‘Sarabande’ follows the phases of the moon
While the dark moon, or new moon, represents potential, like a seed in the dark of the earth, the crescent moon symbolizes a time to move forward with the ideas, projects and growth that waited in the absence of light. According to Nicoli Ann Bailey’s Personal Lunar Cycles, during the days of the crescent moon, “The symbolic seed establishes its root and stem structure. Like pioneers settling new lands, these individuals must forcibly clear the way so they can actively build new structures to contain their purpose.”
Excerpt from Chapter Two
The nearly level plains were yellow and infinite in the remains of the afternoon sun. Raven watched her from a bleached-out fence post outside her window. He hopped off the top of the post on both feet, then landed again. She looked closer to see if a dog or a cat prowled the tall grass. Quiet Earth, not even a breath of wind, only the technology-based hum of cars and trucks on the highway. A raven’s eyes are black, or almost black, alongside its thick beak, and though the bird was here, just here past the jagged tear in the window screen, she projected closer into that darkness and felt the rough caress of his fluffed-out throat feathers when he spoke. His voice gurgled like the outflow of water beneath the nose of the glacier in the vast womb below the Angel Wing. She heard a strident urgency in Raven’s call, and—within her heart—a warning.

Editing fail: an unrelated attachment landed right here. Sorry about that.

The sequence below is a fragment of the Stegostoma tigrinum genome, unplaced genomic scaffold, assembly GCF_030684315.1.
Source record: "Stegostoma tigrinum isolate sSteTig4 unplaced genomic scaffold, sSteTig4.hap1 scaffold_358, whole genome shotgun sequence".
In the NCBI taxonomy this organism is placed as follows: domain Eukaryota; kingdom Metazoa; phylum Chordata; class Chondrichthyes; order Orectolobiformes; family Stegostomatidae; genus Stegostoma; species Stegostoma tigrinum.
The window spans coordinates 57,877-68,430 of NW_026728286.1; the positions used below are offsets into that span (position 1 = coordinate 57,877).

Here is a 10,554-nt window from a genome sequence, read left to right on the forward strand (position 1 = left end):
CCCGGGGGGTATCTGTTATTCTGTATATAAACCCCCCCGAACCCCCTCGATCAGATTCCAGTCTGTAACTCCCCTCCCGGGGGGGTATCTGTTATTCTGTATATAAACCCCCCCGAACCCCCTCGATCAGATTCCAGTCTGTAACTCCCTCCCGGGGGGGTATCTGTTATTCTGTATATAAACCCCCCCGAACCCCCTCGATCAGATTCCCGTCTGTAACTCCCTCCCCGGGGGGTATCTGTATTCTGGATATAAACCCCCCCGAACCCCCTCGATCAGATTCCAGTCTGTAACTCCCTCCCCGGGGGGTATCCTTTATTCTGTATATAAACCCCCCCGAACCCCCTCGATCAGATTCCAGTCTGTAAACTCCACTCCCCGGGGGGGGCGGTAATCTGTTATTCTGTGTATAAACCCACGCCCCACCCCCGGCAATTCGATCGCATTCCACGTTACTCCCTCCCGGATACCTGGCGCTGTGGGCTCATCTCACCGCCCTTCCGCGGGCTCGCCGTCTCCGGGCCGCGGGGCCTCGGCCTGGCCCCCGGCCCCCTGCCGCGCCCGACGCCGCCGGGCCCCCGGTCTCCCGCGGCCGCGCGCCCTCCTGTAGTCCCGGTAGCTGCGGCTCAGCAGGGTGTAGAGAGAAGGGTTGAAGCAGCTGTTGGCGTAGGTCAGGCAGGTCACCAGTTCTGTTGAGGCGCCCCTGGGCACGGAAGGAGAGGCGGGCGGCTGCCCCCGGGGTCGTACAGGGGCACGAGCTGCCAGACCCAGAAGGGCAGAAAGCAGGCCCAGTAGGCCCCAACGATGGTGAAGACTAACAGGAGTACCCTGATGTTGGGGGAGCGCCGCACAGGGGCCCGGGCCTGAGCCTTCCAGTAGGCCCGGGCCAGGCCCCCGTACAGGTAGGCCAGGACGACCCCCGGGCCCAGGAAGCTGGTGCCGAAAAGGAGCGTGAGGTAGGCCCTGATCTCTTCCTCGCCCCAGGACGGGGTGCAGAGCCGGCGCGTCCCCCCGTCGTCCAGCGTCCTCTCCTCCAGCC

After her sister, Dryad, haunts her from beyond the grave for three long and torturous years, Sarabande undertakes a dangerous journey into the past– to either raise her cruel sister from the dead, ending the torment…or to take her place in the safe darkness of the earth. Sarabande leaves the mountains of Montana for the cornfields of Illinois on a black horse to seek help from Robert Adams, the once powerful Sun Singer, in spite of Gem’s prophecy of shame. One man tries to kill her alongside a deserted prairie road…one tries to save her with ancient wisdom… and Robert tries to send her away. Even if she persuades Robert to bring the remnants of his magic to Dryad’s shallow grave, the desperate man who follows them desires the Rowan staff for ill intent… and the malicious sister who awaits their arrival desires much more than a mere return to life.
From Midwest Book Review
“Torment is not something one wants to live with for long. ‘Sarabande’ follows the story of the titular character as she copes with calls from beyond the grave from her dead sister Dryad, as she travels the American west and Midwest to find the truth behind her voices, to either return her sister to life, or to take her place in the beyond. An original work of contemporary fantasy with plenty of original ideas, ‘Sarabande’ is an excellent choice that is very much worth considering for any modern fantasy fan.” – Midwest Book Review in Small Press Bookwatch and The Fantasy/SciFi Shelf, November 2011